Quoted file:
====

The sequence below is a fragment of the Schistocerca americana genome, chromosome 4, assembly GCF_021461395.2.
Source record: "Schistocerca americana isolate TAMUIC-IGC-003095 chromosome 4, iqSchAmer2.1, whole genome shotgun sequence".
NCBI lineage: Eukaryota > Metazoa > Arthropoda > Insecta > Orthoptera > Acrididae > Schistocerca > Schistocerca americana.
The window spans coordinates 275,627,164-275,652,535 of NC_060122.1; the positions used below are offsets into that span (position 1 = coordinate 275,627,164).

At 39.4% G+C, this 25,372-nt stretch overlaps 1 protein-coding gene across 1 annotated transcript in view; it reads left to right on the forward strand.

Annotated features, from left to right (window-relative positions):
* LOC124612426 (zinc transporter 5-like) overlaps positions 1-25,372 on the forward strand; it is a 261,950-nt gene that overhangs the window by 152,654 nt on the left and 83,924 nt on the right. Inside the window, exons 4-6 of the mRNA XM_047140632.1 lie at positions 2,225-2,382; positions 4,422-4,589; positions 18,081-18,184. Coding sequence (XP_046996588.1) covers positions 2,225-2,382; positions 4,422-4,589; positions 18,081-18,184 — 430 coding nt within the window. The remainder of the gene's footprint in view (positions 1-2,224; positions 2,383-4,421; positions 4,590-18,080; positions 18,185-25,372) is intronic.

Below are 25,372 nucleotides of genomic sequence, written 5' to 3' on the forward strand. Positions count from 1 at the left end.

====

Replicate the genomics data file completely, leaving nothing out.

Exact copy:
The sequence below is a fragment of the Schistocerca americana genome, chromosome 4, assembly GCF_021461395.2.
Source record: "Schistocerca americana isolate TAMUIC-IGC-003095 chromosome 4, iqSchAmer2.1, whole genome shotgun sequence".
NCBI lineage: Eukaryota > Metazoa > Arthropoda > Insecta > Orthoptera > Acrididae > Schistocerca > Schistocerca americana.
The window spans coordinates 275,627,164-275,652,535 of NC_060122.1; the positions used below are offsets into that span (position 1 = coordinate 275,627,164).

At 39.4% G+C, this 25,372-nt stretch overlaps 1 protein-coding gene across 1 annotated transcript in view; it reads left to right on the forward strand.

Annotated features, from left to right (window-relative positions):
* LOC124612426 (zinc transporter 5-like) overlaps positions 1-25,372 on the forward strand; it is a 261,950-nt gene that overhangs the window by 152,654 nt on the left and 83,924 nt on the right. Inside the window, exons 4-6 of the mRNA XM_047140632.1 lie at positions 2,225-2,382; positions 4,422-4,589; positions 18,081-18,184. Coding sequence (XP_046996588.1) covers positions 2,225-2,382; positions 4,422-4,589; positions 18,081-18,184 — 430 coding nt within the window. The remainder of the gene's footprint in view (positions 1-2,224; positions 2,383-4,421; positions 4,590-18,080; positions 18,185-25,372) is intronic.

Below are 25,372 nucleotides of genomic sequence, written 5' to 3' on the forward strand. Positions count from 1 at the left end.